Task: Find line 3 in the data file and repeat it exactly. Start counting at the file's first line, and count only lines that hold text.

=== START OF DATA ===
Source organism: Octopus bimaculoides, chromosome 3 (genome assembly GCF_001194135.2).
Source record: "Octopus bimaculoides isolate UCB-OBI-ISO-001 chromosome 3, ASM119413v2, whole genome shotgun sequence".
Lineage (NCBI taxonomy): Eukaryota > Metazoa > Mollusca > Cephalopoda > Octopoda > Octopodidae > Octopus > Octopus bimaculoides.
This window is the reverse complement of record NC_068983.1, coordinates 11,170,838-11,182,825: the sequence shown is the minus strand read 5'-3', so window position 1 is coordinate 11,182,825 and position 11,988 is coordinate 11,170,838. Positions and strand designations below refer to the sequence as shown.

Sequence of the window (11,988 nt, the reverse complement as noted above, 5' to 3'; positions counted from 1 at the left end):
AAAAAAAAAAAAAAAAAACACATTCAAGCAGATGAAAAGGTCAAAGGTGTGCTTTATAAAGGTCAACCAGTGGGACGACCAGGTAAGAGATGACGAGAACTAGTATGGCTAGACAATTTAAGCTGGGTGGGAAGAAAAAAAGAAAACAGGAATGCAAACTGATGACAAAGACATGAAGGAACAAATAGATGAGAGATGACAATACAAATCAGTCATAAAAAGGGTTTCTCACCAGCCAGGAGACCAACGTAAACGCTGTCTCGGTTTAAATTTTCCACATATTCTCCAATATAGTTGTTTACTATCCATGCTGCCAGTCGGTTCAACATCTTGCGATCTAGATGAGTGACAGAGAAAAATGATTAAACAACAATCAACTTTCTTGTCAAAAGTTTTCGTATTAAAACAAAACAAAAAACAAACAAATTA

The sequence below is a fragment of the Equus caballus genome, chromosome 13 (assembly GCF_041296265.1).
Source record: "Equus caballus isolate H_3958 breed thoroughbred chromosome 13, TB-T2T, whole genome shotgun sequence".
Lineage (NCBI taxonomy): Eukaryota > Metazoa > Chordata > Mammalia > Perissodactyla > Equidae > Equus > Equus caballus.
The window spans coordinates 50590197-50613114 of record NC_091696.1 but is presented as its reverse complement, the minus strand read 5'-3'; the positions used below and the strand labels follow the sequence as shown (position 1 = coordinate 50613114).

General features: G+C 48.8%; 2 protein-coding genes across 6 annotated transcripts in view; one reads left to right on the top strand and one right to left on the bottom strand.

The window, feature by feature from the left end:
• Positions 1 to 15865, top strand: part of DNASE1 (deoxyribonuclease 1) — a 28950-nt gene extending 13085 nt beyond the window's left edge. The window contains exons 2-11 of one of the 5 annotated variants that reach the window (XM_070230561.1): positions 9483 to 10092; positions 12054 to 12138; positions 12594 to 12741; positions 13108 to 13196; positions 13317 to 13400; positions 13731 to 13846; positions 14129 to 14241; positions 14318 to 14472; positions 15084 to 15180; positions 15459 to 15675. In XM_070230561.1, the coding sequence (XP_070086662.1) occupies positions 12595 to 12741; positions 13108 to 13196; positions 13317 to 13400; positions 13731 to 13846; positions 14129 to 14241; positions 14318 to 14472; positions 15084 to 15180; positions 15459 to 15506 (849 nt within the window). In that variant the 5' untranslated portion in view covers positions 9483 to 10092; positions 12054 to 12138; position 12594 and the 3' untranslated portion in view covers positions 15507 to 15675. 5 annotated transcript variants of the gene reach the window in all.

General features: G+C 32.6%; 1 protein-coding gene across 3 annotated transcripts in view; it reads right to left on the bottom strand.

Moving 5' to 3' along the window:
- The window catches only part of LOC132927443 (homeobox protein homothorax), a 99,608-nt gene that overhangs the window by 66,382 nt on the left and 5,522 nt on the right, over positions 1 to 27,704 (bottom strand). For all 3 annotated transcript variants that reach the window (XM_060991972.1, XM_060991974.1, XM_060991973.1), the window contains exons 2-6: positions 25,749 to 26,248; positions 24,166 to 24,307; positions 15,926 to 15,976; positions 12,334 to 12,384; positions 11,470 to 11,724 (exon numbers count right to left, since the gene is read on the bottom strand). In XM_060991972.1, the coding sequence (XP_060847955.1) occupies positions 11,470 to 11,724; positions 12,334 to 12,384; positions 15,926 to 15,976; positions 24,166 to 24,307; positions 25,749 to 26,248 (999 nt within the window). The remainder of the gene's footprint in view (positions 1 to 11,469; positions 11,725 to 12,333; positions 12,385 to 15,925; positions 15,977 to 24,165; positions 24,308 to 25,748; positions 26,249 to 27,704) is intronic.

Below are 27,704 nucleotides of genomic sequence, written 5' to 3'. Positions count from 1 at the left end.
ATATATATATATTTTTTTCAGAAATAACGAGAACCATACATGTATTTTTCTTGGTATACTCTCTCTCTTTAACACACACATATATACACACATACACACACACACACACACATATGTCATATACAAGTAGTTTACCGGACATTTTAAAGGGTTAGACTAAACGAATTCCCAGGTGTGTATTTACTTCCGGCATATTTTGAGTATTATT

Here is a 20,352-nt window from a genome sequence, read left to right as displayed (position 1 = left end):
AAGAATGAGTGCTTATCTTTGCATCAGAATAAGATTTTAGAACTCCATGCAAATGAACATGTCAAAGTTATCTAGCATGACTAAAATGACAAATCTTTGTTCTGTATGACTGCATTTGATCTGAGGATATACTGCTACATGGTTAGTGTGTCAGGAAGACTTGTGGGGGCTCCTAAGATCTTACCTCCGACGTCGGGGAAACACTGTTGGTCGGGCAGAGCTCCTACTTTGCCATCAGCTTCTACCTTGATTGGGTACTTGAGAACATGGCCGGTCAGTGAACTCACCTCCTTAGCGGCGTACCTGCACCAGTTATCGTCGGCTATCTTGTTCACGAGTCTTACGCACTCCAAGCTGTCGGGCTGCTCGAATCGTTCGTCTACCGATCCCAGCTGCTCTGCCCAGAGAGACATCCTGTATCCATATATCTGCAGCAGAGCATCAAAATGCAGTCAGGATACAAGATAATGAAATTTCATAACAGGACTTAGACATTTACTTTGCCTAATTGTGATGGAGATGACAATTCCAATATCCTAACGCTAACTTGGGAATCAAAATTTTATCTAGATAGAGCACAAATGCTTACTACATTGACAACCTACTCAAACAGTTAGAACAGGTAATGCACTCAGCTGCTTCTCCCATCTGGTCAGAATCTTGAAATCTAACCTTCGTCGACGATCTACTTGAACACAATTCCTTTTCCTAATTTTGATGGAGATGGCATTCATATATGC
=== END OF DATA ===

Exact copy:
Lineage (NCBI taxonomy): Eukaryota > Metazoa > Mollusca > Cephalopoda > Octopoda > Octopodidae > Octopus > Octopus bimaculoides.